Once my body decides it’s nap time I will fall asleep anywhere. Even if I don’t want to. Even if I am struggling to stay awake. I once attempted to nap while sitting on a high-stool in the kitchen at a house party. Someone sensibly put to bed before I took a tumble. I’m not a very sociable passenger because I’m likely to doze off in the passenger seat of the car, or the bus, train or plane. Any trip that’s over an hour long, I will have a little nap. My mum used to make fun of me for sleeping on the bus to and from work everyday. I didn’t see anything wrong with it.
While having a little snooze on the bus is reasonably acceptable, falling asleep in the theatre isn’t really. I don’t go to the theatre intending to fall asleep; it just happens. I’ll be watching a show, enjoying it even, when suddenly my head start to nod and I’m struggling to keep my eyes open. I can’t help it. I might rest my eyes and keep my ears trained on the stage, hoping that the drowsiness will pass, but I know I’ve kidding myself. Once I close my eyes, a cat-nap is not far behind. I’m more likely to fall asleep in matinees than evening performances. Maybe because it’s the perfect set-up for a nap – sitting in a comfy chair, in the middle of the afternoon, with the lights down low, while someone tells you a story. It sounds exactly like nap time! Suddenly falling asleep seems like the only logical thing to do.
Beckett has a particularly soporific effect on me. I’ve dozed off during two different productions of Happy Days, one staring the fabulous Fiona Shaw. I missed Lucky’s speech in Waiting For Godot, because I was asleep in the stalls in the Gaiety, not the most comfortable of seats. Actually maybe I can’t blame the comfortable chairs for my tendency to snooze because I managed a couple of micro-naps during SJ Company’s The Women Speak while perched on a table or a low school bench.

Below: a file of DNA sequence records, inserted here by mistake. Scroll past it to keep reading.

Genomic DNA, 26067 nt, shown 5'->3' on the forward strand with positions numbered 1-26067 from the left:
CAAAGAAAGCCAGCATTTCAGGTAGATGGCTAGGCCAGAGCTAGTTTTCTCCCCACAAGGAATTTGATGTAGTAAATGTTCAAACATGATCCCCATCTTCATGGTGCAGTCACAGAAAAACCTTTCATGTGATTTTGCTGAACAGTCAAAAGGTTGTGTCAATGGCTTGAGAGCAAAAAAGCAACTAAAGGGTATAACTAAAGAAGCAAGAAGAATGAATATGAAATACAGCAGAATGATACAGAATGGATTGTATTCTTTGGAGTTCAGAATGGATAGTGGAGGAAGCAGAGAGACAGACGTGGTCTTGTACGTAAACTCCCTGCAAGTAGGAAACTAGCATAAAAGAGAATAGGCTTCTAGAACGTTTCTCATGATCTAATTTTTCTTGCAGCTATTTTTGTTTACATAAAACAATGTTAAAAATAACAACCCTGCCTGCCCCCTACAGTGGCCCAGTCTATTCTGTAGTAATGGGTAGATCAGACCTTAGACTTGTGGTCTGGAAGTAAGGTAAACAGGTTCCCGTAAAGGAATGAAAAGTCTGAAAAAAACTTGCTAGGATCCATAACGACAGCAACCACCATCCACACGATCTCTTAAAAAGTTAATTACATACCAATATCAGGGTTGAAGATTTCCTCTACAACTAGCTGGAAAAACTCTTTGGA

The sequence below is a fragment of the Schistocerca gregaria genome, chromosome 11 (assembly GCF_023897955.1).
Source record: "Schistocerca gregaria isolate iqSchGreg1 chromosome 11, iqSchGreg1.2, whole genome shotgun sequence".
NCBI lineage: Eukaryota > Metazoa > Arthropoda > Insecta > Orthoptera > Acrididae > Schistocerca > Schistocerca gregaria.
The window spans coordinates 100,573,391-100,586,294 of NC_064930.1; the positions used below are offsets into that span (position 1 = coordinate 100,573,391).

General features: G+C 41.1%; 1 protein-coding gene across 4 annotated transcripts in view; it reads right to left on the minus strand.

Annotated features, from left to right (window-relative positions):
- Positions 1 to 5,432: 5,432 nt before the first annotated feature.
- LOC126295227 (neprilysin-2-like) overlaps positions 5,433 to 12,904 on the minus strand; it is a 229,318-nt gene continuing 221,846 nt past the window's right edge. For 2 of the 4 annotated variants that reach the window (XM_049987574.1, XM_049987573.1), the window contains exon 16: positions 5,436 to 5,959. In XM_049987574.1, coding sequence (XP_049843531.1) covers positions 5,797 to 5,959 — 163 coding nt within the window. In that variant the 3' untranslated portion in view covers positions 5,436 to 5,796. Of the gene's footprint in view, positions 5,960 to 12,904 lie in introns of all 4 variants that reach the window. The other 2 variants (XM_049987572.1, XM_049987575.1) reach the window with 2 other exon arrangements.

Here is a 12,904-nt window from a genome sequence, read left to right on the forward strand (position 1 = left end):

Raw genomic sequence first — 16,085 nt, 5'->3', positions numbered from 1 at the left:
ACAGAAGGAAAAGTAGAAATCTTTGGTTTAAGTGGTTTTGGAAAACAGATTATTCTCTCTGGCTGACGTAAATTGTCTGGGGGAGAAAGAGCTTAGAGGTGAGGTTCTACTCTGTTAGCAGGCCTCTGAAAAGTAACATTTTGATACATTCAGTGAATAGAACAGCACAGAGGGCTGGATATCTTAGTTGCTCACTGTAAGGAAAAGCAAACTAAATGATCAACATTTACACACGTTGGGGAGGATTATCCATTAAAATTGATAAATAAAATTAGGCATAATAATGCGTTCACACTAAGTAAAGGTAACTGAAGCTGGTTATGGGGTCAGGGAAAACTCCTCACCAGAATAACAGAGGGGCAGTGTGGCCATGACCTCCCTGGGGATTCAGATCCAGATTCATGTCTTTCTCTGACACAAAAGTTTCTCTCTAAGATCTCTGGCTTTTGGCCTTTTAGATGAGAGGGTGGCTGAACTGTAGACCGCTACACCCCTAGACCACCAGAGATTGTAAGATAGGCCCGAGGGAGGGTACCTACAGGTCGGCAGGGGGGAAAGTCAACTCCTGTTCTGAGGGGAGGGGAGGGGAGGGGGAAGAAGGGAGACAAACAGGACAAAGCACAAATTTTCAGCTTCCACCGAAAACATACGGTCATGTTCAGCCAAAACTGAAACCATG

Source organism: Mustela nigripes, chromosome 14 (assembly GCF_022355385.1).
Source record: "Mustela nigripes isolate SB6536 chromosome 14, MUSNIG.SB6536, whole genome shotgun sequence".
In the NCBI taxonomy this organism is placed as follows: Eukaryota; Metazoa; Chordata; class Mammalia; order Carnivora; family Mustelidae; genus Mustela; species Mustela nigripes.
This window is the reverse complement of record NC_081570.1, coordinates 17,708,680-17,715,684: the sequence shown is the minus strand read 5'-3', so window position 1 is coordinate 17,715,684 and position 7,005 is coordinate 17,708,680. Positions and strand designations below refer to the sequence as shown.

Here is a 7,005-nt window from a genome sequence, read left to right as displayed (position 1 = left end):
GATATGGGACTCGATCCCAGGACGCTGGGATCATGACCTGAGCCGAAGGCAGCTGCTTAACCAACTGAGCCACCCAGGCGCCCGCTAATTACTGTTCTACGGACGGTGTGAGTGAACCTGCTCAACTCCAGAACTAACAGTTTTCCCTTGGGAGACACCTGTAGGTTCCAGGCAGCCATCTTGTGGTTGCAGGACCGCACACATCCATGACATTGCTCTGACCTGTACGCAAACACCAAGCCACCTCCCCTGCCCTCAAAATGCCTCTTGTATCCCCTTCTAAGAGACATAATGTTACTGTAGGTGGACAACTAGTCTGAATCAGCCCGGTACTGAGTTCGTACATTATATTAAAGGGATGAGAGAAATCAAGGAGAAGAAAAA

I’m always desperately hoping that no-one notice as my eyes close and my head nods closer and closer to my chest. I’d hate to insult anybody with my inability to stay awake. It’s not you, I want to tell them, it’s me! It’s not a criticism of the production, it’s just that my brain has a hard time concentrating on Beckett for any length of time. It’s trying to find a nice, neat story where there isn’t one and then it shuts down in self-defence. It just needs a little break, it will boot up again in a few minutes.
My poor tired brain found solace in Pan Pan‘s All That Fall. It’s a radio play so closing your eyes is totally acceptable, and with the rocking-chairs and cushions it practically encourages a gentle trip to dreamland. (Napping in the theatre will give you very trippy dreams.) I can’t remember if I fell asleep during All That Fall, probably because I wasn’t struggling against it, I was able to drift in and out of the story without guilt and I really liked that. It’s a radio play that you listen to from your rocking chair, surrounded by lots of other rocking chairs. Light plays an important part of the experience too as it soothes or startles at different points in the play. It’s definitely my favourite way to see/hear Beckett.
All The Fall is on the Abbey stage until the end of this week. For anyone in need of a lunchtime nap, there are €15 euros tickets for the 1pm show, if you quote “Bewley’s Offer” online or on the phone. Go and have a cerebral and completely acceptable nap at lunchtime. Afterwards, you’ll be able to tell everyone that you napped on the Abbey stage.